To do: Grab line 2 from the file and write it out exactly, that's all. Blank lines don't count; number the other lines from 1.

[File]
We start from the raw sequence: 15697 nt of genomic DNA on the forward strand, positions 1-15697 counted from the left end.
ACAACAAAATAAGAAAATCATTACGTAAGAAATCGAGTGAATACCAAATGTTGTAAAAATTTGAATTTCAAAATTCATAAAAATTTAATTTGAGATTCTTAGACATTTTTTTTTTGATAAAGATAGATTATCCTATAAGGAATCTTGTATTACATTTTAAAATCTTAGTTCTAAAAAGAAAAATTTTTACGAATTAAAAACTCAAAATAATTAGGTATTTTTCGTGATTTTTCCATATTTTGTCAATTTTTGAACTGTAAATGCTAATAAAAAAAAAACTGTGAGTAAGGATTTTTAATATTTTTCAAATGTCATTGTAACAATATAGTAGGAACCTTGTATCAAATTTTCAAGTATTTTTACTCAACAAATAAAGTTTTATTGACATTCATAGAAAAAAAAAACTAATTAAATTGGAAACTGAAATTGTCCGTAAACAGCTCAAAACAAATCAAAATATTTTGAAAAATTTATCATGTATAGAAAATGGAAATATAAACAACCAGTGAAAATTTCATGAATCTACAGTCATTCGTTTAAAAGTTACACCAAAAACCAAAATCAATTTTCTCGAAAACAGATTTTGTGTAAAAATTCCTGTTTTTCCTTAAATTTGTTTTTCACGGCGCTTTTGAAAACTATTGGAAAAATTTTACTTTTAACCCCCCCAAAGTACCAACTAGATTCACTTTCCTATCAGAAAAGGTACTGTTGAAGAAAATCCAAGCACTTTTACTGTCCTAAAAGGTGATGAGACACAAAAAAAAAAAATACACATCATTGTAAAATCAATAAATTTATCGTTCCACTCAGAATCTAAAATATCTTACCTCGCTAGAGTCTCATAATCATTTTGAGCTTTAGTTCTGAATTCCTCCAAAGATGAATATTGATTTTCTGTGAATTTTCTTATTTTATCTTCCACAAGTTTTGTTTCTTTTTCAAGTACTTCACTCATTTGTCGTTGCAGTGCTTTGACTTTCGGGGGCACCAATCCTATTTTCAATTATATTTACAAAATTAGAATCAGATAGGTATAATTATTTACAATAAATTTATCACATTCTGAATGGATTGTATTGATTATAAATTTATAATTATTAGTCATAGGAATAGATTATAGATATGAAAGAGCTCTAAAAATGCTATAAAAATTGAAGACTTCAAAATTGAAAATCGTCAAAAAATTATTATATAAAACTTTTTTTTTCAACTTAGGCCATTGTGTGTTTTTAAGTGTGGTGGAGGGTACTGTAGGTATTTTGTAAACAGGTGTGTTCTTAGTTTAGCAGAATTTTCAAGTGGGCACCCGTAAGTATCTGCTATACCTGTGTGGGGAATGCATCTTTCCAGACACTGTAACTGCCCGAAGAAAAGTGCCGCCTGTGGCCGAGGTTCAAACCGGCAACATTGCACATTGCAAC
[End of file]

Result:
ACAACAAAATAAGAAAATCATTACGTAAGAAATCGAGTGAATACCAAATGTTGTAAAAATTTGAATTTCAAAATTCATAAAAATTTAATTTGAGATTCTTAGACATTTTTTTTTTGATAAAGATAGATTATCCTATAAGGAATCTTGTATTACATTTTAAAATCTTAGTTCTAAAAAGAAAAATTTTTACGAATTAAAAACTCAAAATAATTAGGTATTTTTCGTGATTTTTCCATATTTTGTCAATTTTTGAACTGTAAATGCTAATAAAAAAAAAACTGTGAGTAAGGATTTTTAATATTTTTCAAATGTCATTGTAACAATATAGTAGGAACCTTGTATCAAATTTTCAAGTATTTTTACTCAACAAATAAAGTTTTATTGACATTCATAGAAAAAAAAAACTAATTAAATTGGAAACTGAAATTGTCCGTAAACAGCTCAAAACAAATCAAAATATTTTGAAAAATTTATCATGTATAGAAAATGGAAATATAAACAACCAGTGAAAATTTCATGAATCTACAGTCATTCGTTTAAAAGTTACACCAAAAACCAAAATCAATTTTCTCGAAAACAGATTTTGTGTAAAAATTCCTGTTTTTCCTTAAATTTGTTTTTCACGGCGCTTTTGAAAACTATTGGAAAAATTTTACTTTTAACCCCCCCAAAGTACCAACTAGATTCACTTTCCTATCAGAAAAGGTACTGTTGAAGAAAATCCAAGCACTTTTACTGTCCTAAAAGGTGATGAGACACAAAAAAAAAAAATACACATCATTGTAAAATCAATAAATTTATCGTTCCACTCAGAATCTAAAATATCTTACCTCGCTAGAGTCTCATAATCATTTTGAGCTTTAGTTCTGAATTCCTCCAAAGATGAATATTGATTTTCTGTGAATTTTCTTATTTTATCTTCCACAAGTTTTGTTTCTTTTTCAAGTACTTCACTCATTTGTCGTTGCAGTGCTTTGACTTTCGGGGGCACCAATCCTATTTTCAATTATATTTACAAAATTAGAATCAGATAGGTATAATTATTTACAATAAATTTATCACATTCTGAATGGATTGTATTGATTATAAATTTATAATTATTAGTCATAGGAATAGATTATAGATATGAAAGAGCTCTAAAAATGCTATAAAAATTGAAGACTTCAAAATTGAAAATCGTCAAAAAATTATTATATAAAACTTTTTTTTTCAACTTAGGCCATTGTGTGTTTTTAAGTGTGGTGGAGGGTACTGTAGGTATTTTGTAAACAGGTGTGTTCTTAGTTTAGCAGAATTTTCAAGTGGGCACCCGTAAGTATCTGCTATACCTGTGTGGGGAATGCATCTTTCCAGACACTGTAACTGCCCGAAGAAAAGTGCCGCCTGTGGCCGAGGTTCAAACCGGCAACATTGCACATTGCAAC